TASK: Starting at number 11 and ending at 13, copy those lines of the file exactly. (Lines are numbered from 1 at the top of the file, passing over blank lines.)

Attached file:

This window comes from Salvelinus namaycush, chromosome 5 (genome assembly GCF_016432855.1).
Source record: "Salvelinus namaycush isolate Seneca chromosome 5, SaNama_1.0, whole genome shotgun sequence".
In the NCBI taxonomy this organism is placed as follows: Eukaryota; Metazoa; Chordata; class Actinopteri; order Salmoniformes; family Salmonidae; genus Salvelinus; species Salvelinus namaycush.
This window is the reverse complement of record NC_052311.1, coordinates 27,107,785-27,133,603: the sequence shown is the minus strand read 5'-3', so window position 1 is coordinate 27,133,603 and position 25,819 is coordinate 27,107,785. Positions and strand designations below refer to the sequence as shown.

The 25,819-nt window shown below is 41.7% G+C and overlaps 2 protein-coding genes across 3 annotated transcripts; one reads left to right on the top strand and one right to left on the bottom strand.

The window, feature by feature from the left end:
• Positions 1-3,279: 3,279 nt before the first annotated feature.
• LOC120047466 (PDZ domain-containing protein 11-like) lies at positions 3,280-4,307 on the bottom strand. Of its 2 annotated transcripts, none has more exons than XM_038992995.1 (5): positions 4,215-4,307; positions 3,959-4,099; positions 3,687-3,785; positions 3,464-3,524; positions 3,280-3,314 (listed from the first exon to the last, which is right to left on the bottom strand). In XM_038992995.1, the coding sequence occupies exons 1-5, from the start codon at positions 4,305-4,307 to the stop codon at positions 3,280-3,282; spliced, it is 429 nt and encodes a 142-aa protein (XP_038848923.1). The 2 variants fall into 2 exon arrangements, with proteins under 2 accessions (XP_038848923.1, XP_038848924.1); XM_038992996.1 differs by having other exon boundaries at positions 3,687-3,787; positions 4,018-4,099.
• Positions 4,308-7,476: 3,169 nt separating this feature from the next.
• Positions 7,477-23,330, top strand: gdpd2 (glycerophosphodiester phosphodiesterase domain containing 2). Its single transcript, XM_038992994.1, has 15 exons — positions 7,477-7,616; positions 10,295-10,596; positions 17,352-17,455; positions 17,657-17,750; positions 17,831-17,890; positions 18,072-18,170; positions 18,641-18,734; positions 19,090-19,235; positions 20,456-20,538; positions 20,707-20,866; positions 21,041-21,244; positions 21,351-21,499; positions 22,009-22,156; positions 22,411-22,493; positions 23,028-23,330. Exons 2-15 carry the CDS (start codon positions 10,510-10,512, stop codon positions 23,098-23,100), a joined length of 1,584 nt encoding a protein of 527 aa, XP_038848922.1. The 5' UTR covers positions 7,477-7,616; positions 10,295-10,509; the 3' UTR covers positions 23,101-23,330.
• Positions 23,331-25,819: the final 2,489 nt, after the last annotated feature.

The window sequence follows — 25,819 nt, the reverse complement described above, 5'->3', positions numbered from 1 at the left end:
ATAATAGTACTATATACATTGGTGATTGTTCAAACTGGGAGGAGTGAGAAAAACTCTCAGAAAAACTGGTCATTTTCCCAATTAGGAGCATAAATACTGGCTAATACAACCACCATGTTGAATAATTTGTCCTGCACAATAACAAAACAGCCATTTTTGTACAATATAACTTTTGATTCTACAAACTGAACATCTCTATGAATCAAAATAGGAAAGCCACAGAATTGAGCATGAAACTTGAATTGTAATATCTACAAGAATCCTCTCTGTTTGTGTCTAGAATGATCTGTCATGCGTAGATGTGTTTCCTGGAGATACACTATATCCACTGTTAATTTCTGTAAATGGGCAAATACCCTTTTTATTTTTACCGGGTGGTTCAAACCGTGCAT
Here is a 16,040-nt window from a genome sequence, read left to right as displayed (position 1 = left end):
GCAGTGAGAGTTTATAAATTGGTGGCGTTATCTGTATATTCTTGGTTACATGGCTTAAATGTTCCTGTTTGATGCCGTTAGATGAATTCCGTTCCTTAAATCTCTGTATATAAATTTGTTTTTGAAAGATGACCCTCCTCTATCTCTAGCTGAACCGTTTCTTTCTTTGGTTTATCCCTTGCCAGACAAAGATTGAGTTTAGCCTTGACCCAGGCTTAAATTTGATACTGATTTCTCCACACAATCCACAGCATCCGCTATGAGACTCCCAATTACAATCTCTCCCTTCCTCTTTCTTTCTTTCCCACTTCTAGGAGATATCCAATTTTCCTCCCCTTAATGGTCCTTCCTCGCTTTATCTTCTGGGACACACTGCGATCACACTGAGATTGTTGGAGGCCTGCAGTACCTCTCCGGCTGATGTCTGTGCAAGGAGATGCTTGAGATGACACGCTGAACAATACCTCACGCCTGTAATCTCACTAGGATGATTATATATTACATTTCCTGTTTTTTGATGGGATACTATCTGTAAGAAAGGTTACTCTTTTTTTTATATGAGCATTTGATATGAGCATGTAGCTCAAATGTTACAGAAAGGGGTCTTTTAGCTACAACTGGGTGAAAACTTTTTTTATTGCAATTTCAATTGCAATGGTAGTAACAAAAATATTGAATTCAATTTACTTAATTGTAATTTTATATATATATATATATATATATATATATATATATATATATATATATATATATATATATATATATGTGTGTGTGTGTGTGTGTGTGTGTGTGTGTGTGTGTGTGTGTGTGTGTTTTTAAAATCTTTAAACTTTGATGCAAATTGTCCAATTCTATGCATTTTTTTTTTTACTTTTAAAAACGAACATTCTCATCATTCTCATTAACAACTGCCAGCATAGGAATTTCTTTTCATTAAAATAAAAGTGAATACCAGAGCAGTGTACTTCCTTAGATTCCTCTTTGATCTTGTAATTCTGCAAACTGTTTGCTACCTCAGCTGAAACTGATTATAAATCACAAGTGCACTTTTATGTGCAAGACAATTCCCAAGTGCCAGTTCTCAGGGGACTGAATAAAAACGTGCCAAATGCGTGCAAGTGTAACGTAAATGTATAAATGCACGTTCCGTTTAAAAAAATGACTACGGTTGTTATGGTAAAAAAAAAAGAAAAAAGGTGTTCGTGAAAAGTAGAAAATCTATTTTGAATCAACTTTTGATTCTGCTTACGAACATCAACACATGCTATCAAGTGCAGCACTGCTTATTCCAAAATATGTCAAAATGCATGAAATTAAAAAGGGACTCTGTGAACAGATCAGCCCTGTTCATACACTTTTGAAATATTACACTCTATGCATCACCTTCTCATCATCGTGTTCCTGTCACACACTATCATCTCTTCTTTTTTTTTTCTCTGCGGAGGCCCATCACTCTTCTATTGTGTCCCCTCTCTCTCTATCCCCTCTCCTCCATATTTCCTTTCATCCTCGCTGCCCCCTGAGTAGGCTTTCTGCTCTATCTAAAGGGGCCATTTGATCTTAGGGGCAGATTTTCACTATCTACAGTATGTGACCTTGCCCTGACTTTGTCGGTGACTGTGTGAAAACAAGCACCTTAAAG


• Positions 23,331-25,819: the final 2,489 nt, after the last annotated feature.

The window sequence follows — 25,819 nt, the reverse complement described above, 5'->3', positions numbered from 1 at the left end:
ATAATAGTACTATATACATTGGTGATTGTTCAAACTGGGAGGAGTGAGAAAAACTCTCAGAAAAACTGGTCATTTTCCCAATTAGGAGCATAAATACTGGCTAATACAACCACCATGTTGAATAATTTGTCCTGCACAATAACAAAACAGCCATTTTTGTACAATATAACTTTTGATTCTACAAACTGAACATCTCTATGAATCAAAATAGGAAAGCCACAGAATTGAGCATGAAACTTGAATTGTAATATCTACAAGAATCCTCTCTGTTTGTGTCTAGAATGATCTGTCATGCGTAGATGTGTTTCCTGGAGATACACTATATCCACTGTTAATTTCTGTAAATGGGCAAATACCCTTTTTATTTTTACCGGGTGGTTCAAACCGTGCAT